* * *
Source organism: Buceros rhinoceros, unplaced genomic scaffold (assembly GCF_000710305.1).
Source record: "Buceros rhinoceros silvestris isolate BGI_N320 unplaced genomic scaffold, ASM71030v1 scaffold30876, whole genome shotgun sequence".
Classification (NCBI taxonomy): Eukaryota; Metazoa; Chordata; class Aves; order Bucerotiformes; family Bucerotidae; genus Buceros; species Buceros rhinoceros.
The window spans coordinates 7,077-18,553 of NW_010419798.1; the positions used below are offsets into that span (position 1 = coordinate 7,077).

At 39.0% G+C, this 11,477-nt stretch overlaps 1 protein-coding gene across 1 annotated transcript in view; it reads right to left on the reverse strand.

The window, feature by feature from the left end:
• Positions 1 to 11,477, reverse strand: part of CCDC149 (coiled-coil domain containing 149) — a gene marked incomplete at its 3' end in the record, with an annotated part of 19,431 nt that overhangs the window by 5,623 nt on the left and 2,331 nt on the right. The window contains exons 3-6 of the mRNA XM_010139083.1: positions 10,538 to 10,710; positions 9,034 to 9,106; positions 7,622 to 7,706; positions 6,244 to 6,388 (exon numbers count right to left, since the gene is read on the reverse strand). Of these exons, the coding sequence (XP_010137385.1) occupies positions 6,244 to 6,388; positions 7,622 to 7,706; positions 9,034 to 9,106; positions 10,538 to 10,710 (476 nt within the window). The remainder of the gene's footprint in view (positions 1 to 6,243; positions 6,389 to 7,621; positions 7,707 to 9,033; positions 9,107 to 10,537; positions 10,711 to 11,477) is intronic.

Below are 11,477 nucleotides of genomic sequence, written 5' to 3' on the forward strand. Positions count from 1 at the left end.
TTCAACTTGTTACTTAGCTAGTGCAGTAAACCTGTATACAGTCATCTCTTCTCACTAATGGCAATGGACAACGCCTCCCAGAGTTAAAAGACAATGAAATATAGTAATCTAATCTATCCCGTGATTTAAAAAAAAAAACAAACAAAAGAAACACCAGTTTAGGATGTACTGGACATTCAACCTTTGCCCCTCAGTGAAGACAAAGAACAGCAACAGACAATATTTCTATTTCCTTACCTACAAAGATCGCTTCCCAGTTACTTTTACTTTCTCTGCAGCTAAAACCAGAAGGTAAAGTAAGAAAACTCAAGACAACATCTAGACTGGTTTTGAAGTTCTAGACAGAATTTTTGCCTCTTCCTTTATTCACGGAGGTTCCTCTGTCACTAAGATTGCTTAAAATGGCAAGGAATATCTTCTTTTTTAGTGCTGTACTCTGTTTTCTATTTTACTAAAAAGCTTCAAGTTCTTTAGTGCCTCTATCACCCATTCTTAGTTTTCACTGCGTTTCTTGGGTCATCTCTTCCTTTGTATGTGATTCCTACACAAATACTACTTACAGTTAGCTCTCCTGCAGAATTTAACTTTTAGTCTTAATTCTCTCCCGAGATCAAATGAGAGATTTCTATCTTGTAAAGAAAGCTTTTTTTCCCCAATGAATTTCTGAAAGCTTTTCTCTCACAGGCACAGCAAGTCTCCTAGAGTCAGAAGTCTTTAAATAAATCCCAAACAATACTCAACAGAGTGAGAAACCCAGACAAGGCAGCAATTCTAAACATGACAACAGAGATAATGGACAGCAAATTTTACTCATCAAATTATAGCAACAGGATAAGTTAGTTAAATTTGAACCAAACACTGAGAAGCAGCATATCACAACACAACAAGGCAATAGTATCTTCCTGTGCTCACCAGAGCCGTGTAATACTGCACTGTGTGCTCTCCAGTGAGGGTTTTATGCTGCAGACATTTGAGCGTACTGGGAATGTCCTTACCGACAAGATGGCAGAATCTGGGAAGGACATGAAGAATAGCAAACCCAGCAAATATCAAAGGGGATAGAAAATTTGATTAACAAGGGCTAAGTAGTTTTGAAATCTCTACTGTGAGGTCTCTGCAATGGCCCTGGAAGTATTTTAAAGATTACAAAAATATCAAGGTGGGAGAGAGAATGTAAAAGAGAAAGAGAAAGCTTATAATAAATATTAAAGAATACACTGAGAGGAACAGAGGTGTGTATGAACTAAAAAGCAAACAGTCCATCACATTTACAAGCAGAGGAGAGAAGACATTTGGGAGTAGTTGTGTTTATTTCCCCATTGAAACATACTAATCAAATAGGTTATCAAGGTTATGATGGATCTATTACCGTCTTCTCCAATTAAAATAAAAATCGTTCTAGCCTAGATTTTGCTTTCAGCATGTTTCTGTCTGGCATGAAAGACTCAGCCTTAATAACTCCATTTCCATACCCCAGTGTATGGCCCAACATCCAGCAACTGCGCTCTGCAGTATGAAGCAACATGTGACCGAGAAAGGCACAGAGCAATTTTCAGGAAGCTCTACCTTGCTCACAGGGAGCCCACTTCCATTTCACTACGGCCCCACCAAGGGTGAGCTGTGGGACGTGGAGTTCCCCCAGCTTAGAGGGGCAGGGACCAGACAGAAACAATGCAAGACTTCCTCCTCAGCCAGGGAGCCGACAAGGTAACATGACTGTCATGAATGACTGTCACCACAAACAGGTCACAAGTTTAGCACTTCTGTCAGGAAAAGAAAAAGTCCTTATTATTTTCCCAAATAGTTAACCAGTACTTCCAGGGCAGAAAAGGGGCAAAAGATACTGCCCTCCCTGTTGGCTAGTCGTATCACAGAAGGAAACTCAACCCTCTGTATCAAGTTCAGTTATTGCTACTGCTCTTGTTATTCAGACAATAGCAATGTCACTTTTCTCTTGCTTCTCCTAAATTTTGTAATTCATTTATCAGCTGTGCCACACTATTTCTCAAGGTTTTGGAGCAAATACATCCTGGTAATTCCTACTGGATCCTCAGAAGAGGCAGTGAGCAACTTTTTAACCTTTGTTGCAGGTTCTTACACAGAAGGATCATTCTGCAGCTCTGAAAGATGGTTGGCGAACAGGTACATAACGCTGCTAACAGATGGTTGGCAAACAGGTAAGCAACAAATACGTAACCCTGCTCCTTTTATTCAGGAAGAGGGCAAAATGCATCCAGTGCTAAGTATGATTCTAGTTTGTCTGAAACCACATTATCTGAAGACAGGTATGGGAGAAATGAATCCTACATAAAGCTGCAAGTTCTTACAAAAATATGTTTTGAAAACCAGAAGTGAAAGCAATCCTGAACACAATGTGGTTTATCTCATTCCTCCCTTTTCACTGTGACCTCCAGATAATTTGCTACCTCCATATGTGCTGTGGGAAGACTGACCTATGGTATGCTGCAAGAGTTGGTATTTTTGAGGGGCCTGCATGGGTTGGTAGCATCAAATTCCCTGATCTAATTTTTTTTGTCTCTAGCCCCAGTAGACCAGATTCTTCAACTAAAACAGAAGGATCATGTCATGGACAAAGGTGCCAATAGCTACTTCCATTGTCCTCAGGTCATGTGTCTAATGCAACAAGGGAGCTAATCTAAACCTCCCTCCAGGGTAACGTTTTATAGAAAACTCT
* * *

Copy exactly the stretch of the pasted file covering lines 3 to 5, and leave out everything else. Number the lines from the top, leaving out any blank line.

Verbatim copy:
Classification (NCBI taxonomy): Eukaryota; Metazoa; Chordata; class Aves; order Bucerotiformes; family Bucerotidae; genus Buceros; species Buceros rhinoceros.
The window spans coordinates 7,077-18,553 of NW_010419798.1; the positions used below are offsets into that span (position 1 = coordinate 7,077).

At 39.0% G+C, this 11,477-nt stretch overlaps 1 protein-coding gene across 1 annotated transcript in view; it reads right to left on the reverse strand.